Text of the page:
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Role of Central Venous Catheter in Blood Stream Infections of Patients with High Comorbidity Index
Josephine Anuforo2, Michael Haddadin1, Gwyneth Sultan1, Ellen Oseni1, Jianxiang Xia1, Akeem Lewis1, Iuliana Shapira1. 1SUNY Downstate Medical Center, Syosset, New York, United States, 2Medicine, St. John Episcopal, Far Rockaway, New York, United States

Purpose of Study To estimate the burden of bacterial infections in black inner city minority population with advanced malignancies and/or high comorbidity burden. Multiple comorbidities and cancer are the leading cause of death in Central Brooklyn and a major public health problem for this population and requires a more precise understanding of blood stream infections and their relation to cancer.
Methods Used A retrospective review of consecutive blood stream infections were evaluated as part of performance improvement process to detect trends of microorganism resistance and avoid using inappropriate treatments for infections in cancer patients. Two group of infected patients were analyzed those with central venous catheters, versus those without. Characteristics of patients in different groups were compared using Chi-square or Fisher's exact tests for categorical variables, and Wilcoxon rank-sum test for continuous variables. P ≤ 0.05 (two-tailed) considered statistically significant. A multivariable logistic regression model was constructed to identify baseline factors independently associated with one year mortality. All variables with P ≤ 0.1 in univariate analysis were entered into the multivariable model and a backward stepwise selection process applied. SPSS, version 22.0 (IBM SPSS, IBM Corporation, Somers, NY) used for all statistical analyses.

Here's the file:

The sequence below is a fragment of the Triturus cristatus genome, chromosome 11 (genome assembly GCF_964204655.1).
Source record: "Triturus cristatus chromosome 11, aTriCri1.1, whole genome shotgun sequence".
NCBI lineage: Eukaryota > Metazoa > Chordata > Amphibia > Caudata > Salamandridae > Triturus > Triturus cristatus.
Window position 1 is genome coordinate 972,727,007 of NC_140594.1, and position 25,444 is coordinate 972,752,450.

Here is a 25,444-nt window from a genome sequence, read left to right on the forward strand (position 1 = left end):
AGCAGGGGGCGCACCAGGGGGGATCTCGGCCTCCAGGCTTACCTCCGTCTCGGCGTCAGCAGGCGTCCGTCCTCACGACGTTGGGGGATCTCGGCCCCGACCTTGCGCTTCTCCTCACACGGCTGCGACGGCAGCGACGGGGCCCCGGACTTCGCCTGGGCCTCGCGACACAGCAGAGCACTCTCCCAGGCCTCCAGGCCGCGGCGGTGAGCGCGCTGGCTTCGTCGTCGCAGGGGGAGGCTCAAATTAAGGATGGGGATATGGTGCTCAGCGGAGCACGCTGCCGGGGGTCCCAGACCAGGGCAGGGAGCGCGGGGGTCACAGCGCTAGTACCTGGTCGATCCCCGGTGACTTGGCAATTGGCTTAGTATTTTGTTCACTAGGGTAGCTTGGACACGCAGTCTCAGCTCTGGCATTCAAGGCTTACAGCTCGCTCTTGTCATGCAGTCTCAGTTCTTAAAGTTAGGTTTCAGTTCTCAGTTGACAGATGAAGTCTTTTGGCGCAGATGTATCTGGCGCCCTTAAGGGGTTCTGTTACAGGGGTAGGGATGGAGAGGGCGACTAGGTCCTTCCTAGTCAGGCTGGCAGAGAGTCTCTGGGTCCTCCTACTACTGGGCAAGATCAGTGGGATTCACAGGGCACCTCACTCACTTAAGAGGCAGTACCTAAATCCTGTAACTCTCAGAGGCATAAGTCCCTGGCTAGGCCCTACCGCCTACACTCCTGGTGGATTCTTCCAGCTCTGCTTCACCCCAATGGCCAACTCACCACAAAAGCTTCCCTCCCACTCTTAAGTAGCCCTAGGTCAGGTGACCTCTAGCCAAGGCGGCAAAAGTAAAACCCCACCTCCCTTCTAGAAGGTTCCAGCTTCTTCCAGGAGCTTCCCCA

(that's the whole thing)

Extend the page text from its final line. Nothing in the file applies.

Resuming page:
Summary of Results Bacterial stream infections in black inner-city patients with Charlson comorbidity index >7 occur as frequent in patients with and without central venous catheter rate of (28%; 33% p = 0.1) In black patients with advanced malignancies defined by metastatic disease epithelial barrier disruption (EBD) is a source of blood stream infections. Our study shows that finessing understanding of nosocomial infection in population of cancer patients with high burden of comorbidity is needed.
Conclusions In black patients with advanced malignancies defined by metastatic disease epithelial barrier disruption (EBD) is a source of blood stream infections. Our study shows that finessing understanding of nosocomial infection in population of cancer patients with high burden of comorbidity is needed.


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